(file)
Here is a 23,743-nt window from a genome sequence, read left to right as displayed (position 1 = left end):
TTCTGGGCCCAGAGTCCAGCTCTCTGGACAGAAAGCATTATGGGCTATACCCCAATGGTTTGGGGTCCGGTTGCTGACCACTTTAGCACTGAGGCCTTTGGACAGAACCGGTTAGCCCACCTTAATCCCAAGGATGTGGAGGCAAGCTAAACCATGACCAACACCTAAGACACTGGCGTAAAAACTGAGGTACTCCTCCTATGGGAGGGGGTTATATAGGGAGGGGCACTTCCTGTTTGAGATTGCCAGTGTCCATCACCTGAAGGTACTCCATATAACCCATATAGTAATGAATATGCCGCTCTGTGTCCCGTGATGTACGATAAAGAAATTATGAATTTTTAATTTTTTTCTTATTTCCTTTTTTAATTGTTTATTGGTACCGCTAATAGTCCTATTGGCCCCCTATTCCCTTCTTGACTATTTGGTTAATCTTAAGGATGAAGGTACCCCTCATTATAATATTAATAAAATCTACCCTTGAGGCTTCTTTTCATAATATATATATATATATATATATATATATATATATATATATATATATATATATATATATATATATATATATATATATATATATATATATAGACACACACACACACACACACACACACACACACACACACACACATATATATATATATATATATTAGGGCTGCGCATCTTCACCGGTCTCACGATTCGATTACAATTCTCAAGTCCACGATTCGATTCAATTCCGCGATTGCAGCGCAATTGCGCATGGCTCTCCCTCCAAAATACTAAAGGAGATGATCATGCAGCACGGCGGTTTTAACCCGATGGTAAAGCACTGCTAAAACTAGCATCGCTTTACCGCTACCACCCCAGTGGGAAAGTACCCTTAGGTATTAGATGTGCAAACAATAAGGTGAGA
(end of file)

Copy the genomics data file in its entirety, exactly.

Here is a 23,743-nt window from a genome sequence, read left to right as displayed (position 1 = left end):
TTCTGGGCCCAGAGTCCAGCTCTCTGGACAGAAAGCATTATGGGCTATACCCCAATGGTTTGGGGTCCGGTTGCTGACCACTTTAGCACTGAGGCCTTTGGACAGAACCGGTTAGCCCACCTTAATCCCAAGGATGTGGAGGCAAGCTAAACCATGACCAACACCTAAGACACTGGCGTAAAAACTGAGGTACTCCTCCTATGGGAGGGGGTTATATAGGGAGGGGCACTTCCTGTTTGAGATTGCCAGTGTCCATCACCTGAAGGTACTCCATATAACCCATATAGTAATGAATATGCCGCTCTGTGTCCCGTGATGTACGATAAAGAAATTATGAATTTTTAATTTTTTTCTTATTTCCTTTTTTAATTGTTTATTGGTACCGCTAATAGTCCTATTGGCCCCCTATTCCCTTCTTGACTATTTGGTTAATCTTAAGGATGAAGGTACCCCTCATTATAATATTAATAAAATCTACCCTTGAGGCTTCTTTTCATAATATATATATATATATATATATATATATATATATATATATATATATATATATATATATATATATATATATATATATATATATATATATAGACACACACACACACACACACACACACACACACACACACACACATATATATATATATATATATTAGGGCTGCGCATCTTCACCGGTCTCACGATTCGATTACAATTCTCAAGTCCACGATTCGATTCAATTCCGCGATTGCAGCGCAATTGCGCATGGCTCTCCCTCCAAAATACTAAAGGAGATGATCATGCAGCACGGCGGTTTTAACCCGATGGTAAAGCACTGCTAAAACTAGCATCGCTTTACCGCTACCACCCCAGTGGGAAAGTACCCTTAGGTATTAGATGTGCAAACAATAAGGTGAGA